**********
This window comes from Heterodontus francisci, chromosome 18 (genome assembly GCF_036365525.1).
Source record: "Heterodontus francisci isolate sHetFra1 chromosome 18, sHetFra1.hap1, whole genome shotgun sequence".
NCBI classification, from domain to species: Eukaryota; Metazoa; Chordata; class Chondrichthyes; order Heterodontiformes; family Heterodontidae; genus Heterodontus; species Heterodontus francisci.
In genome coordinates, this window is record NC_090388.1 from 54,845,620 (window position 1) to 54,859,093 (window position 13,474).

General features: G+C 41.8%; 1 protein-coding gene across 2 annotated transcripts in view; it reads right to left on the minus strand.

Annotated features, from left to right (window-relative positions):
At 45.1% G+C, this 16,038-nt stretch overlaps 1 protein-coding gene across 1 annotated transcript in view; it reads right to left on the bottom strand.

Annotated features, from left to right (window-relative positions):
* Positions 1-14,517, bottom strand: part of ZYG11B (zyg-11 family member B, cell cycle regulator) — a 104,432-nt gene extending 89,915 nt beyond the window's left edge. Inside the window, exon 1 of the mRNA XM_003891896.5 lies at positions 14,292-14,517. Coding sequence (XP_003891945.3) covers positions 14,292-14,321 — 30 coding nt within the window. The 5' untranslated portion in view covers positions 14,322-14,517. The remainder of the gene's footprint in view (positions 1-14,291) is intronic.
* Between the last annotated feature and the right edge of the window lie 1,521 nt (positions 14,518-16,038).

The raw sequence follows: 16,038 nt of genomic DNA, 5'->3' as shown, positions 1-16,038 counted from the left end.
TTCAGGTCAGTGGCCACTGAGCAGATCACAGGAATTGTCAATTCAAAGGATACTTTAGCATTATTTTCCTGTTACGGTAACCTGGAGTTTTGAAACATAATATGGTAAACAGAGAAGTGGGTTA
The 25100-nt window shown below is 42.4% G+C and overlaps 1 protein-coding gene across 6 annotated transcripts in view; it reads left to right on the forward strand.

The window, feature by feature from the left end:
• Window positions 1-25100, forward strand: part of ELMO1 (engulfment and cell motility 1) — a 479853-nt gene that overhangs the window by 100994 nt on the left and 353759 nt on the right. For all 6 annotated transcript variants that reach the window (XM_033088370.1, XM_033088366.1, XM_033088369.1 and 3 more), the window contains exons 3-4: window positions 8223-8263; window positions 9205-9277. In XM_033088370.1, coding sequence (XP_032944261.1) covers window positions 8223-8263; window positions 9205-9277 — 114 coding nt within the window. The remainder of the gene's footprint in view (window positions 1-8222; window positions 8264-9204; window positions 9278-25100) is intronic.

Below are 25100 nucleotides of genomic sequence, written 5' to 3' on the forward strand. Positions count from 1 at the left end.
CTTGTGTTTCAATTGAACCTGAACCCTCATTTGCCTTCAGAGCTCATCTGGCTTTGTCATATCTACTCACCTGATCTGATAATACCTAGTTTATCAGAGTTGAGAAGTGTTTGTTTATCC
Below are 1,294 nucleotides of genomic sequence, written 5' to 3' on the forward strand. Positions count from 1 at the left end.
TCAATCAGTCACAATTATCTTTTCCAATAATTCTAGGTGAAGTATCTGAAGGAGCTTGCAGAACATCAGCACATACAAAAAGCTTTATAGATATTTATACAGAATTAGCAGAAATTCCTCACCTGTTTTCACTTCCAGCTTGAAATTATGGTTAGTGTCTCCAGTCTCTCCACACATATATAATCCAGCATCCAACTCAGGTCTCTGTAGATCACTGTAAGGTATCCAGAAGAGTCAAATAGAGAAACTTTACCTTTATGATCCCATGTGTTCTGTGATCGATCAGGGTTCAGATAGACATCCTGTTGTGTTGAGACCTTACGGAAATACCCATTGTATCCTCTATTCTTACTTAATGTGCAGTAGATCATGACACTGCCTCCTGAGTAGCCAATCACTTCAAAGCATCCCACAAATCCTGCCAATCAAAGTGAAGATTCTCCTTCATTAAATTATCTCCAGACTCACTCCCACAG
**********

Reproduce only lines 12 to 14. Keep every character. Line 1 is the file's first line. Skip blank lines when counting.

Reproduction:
TTCAGGTCAGTGGCCACTGAGCAGATCACAGGAATTGTCAATTCAAAGGATACTTTAGCATTATTTTCCTGTTACGGTAACCTGGAGTTTTGAAACATAATATGGTAAACAGAGAAGTGGGTTA
The 25100-nt window shown below is 42.4% G+C and overlaps 1 protein-coding gene across 6 annotated transcripts in view; it reads left to right on the forward strand.

The window, feature by feature from the left end: